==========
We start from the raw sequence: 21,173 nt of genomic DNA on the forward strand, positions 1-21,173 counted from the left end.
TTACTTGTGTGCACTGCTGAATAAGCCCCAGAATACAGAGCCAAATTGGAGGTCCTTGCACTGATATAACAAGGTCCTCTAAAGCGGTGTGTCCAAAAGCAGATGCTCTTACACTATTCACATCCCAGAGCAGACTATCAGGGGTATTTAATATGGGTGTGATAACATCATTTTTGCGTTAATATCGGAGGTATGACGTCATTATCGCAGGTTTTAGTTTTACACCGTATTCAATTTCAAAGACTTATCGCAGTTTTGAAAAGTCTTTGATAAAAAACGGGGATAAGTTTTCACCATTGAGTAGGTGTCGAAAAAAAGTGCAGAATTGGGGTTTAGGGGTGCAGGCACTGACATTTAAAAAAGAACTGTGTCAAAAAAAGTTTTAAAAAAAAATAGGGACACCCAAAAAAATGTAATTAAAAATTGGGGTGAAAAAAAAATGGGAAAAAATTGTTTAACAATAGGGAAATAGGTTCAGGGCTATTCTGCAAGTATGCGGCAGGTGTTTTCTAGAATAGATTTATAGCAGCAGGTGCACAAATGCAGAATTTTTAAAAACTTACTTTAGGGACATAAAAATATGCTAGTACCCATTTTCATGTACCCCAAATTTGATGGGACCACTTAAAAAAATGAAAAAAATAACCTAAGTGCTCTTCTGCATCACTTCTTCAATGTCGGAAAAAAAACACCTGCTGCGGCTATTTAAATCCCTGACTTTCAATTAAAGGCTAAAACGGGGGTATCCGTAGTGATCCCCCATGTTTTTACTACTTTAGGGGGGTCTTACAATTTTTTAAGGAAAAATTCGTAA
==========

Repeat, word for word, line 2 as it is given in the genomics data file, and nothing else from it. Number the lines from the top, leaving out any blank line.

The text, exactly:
TTACTTGTGTGCACTGCTGAATAAGCCCCAGAATACAGAGCCAAATTGGAGGTCCTTGCACTGATATAACAAGGTCCTCTAAAGCGGTGTGTCCAAAAGCAGATGCTCTTACACTATTCACATCCCAGAGCAGACTATCAGGGGTATTTAATATGGGTGTGATAACATCATTTTTGCGTTAATATCGGAGGTATGACGTCATTATCGCAGGTTTTAGTTTTACACCGTATTCAATTTCAAAGACTTATCGCAGTTTTGAAAAGTCTTTGATAAAAAACGGGGATAAGTTTTCACCATTGAGTAGGTGTCGAAAAAAAGTGCAGAATTGGGGTTTAGGGGTGCAGGCACTGACATTTAAAAAAGAACTGTGTCAAAAAAAGTTTTAAAAAAAAATAGGGACACCCAAAAAAATGTAATTAAAAATTGGGGTGAAAAAAAAATGGGAAAAAATTGTTTAACAATAGGGAAATAGGTTCAGGGCTATTCTGCAAGTATGCGGCAGGTGTTTTCTAGAATAGATTTATAGCAGCAGGTGCACAAATGCAGAATTTTTAAAAACTTACTTTAGGGACATAAAAATATGCTAGTACCCATTTTCATGTACCCCAAATTTGATGGGACCACTTAAAAAAATGAAAAAAATAACCTAAGTGCTCTTCTGCATCACTTCTTCAATGTCGGAAAAAAAACACCTGCTGCGGCTATTTAAATCCCTGACTTTCAATTAAAGGCTAAAACGGGGGTATCCGTAGTGATCCCCCATGTTTTTACTACTTTAGGGGGGTCTTACAATTTTTTAAGGAAAAATTCGTAA